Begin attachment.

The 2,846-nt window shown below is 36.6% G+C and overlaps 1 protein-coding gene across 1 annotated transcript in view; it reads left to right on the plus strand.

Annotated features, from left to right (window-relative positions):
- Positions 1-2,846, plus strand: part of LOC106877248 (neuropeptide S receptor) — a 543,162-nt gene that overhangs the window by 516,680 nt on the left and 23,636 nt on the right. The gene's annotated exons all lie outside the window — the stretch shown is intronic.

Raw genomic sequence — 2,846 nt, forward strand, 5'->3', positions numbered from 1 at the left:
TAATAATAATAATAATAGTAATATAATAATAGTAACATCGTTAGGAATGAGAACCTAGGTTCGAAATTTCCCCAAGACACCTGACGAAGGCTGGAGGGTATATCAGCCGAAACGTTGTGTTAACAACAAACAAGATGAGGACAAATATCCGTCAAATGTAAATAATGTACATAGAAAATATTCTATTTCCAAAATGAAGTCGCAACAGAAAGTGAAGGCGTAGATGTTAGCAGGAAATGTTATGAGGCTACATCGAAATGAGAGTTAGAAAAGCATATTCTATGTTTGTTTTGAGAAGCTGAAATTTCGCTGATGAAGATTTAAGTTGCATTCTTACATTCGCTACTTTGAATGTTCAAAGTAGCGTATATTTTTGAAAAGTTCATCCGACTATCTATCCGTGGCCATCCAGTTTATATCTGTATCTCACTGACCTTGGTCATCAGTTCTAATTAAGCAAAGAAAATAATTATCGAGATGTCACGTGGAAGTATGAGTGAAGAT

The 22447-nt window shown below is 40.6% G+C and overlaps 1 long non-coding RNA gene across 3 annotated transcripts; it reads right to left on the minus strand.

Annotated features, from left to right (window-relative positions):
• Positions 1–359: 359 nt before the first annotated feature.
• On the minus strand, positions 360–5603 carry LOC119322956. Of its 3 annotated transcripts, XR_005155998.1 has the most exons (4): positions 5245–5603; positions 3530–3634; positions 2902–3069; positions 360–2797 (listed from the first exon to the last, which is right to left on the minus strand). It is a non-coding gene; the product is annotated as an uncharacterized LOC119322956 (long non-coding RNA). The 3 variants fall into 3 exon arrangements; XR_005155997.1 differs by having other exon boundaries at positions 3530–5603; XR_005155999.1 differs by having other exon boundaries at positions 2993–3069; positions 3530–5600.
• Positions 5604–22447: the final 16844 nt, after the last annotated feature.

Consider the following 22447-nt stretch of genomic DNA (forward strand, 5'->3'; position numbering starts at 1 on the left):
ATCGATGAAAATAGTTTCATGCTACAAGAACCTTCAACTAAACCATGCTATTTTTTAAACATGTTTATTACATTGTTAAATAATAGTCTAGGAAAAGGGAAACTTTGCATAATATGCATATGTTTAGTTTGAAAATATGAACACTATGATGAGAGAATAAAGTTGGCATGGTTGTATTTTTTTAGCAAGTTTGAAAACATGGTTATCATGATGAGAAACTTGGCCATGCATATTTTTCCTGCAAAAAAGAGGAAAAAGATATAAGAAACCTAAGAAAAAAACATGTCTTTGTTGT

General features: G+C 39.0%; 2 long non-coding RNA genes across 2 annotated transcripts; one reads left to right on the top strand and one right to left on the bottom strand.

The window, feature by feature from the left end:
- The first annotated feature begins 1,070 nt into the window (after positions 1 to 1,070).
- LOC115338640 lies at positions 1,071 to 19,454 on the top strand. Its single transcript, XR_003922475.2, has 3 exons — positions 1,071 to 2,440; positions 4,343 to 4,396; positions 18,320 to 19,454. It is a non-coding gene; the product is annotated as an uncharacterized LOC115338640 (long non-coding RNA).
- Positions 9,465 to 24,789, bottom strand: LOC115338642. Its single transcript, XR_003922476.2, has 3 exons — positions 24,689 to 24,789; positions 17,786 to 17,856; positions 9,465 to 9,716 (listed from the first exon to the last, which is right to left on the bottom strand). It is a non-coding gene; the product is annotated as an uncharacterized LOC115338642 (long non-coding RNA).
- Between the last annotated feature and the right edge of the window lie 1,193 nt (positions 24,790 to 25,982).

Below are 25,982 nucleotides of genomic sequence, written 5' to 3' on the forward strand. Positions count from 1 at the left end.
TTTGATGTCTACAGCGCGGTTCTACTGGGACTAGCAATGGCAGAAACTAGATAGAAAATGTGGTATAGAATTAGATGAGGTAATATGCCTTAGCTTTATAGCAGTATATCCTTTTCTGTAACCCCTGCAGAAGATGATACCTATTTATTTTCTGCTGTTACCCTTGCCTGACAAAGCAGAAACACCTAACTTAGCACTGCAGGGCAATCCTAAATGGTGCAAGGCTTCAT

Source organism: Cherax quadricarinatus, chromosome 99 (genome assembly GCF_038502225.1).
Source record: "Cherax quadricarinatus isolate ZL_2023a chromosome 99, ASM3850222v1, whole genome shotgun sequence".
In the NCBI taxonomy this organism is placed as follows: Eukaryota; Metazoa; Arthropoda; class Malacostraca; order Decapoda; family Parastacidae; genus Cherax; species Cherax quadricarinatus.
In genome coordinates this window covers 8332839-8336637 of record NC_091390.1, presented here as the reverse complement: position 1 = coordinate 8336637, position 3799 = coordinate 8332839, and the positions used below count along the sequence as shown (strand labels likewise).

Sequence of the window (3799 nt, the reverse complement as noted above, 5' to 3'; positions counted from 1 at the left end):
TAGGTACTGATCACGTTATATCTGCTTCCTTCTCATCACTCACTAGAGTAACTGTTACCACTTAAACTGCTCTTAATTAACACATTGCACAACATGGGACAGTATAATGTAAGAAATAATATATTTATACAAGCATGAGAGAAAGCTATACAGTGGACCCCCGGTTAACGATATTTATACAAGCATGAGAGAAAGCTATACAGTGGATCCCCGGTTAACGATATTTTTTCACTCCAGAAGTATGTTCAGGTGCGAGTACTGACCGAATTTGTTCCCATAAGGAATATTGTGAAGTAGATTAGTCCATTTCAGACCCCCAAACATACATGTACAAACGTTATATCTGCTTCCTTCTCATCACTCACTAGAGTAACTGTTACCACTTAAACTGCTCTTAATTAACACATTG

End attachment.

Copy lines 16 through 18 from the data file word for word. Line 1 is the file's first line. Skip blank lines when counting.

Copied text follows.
- LOC115338640 lies at positions 1,071 to 19,454 on the top strand. Its single transcript, XR_003922475.2, has 3 exons — positions 1,071 to 2,440; positions 4,343 to 4,396; positions 18,320 to 19,454. It is a non-coding gene; the product is annotated as an uncharacterized LOC115338640 (long non-coding RNA).
- Positions 9,465 to 24,789, bottom strand: LOC115338642. Its single transcript, XR_003922476.2, has 3 exons — positions 24,689 to 24,789; positions 17,786 to 17,856; positions 9,465 to 9,716 (listed from the first exon to the last, which is right to left on the bottom strand). It is a non-coding gene; the product is annotated as an uncharacterized LOC115338642 (long non-coding RNA).
- Between the last annotated feature and the right edge of the window lie 1,193 nt (positions 24,790 to 25,982).